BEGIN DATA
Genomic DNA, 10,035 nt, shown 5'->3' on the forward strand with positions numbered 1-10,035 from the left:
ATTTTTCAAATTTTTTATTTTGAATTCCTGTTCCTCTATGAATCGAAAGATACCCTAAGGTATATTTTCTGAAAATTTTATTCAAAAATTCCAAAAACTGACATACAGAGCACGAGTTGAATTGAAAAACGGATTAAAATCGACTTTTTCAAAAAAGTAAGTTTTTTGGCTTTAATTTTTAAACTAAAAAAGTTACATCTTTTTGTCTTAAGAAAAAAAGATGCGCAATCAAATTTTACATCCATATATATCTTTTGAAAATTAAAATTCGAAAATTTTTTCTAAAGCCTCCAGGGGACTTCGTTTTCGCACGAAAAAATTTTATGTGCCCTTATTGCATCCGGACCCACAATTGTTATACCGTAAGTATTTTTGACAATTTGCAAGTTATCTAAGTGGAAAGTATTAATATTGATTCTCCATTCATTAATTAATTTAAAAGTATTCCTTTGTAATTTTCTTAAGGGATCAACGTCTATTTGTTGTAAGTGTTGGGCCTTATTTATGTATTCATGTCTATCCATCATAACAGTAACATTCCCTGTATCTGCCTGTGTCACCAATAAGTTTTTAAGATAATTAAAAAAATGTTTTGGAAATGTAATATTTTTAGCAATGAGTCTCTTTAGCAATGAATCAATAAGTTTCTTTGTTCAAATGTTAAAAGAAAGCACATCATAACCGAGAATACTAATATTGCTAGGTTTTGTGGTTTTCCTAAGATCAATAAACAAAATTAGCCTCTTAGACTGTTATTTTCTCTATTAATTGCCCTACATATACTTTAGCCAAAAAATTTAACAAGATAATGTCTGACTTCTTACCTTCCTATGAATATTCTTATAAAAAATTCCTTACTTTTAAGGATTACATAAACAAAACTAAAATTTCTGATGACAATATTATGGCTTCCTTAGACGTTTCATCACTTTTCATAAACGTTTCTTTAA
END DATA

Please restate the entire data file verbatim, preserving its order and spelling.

Genomic DNA, 10,035 nt, shown 5'->3' on the forward strand with positions numbered 1-10,035 from the left:
ATTTTTCAAATTTTTTATTTTGAATTCCTGTTCCTCTATGAATCGAAAGATACCCTAAGGTATATTTTCTGAAAATTTTATTCAAAAATTCCAAAAACTGACATACAGAGCACGAGTTGAATTGAAAAACGGATTAAAATCGACTTTTTCAAAAAAGTAAGTTTTTTGGCTTTAATTTTTAAACTAAAAAAGTTACATCTTTTTGTCTTAAGAAAAAAAGATGCGCAATCAAATTTTACATCCATATATATCTTTTGAAAATTAAAATTCGAAAATTTTTTCTAAAGCCTCCAGGGGACTTCGTTTTCGCACGAAAAAATTTTATGTGCCCTTATTGCATCCGGACCCACAATTGTTATACCGTAAGTATTTTTGACAATTTGCAAGTTATCTAAGTGGAAAGTATTAATATTGATTCTCCATTCATTAATTAATTTAAAAGTATTCCTTTGTAATTTTCTTAAGGGATCAACGTCTATTTGTTGTAAGTGTTGGGCCTTATTTATGTATTCATGTCTATCCATCATAACAGTAACATTCCCTGTATCTGCCTGTGTCACCAATAAGTTTTTAAGATAATTAAAAAAATGTTTTGGAAATGTAATATTTTTAGCAATGAGTCTCTTTAGCAATGAATCAATAAGTTTCTTTGTTCAAATGTTAAAAGAAAGCACATCATAACCGAGAATACTAATATTGCTAGGTTTTGTGGTTTTCCTAAGATCAATAAACAAAATTAGCCTCTTAGACTGTTATTTTCTCTATTAATTGCCCTACATATACTTTAGCCAAAAAATTTAACAAGATAATGTCTGACTTCTTACCTTCCTATGAATATTCTTATAAAAAATTCCTTACTTTTAAGGATTACATAAACAAAACTAAAATTTCTGATGACAATATTATGGCTTCCTTAGACGTTTCATCACTTTTCATAAACGTTTCTTTAA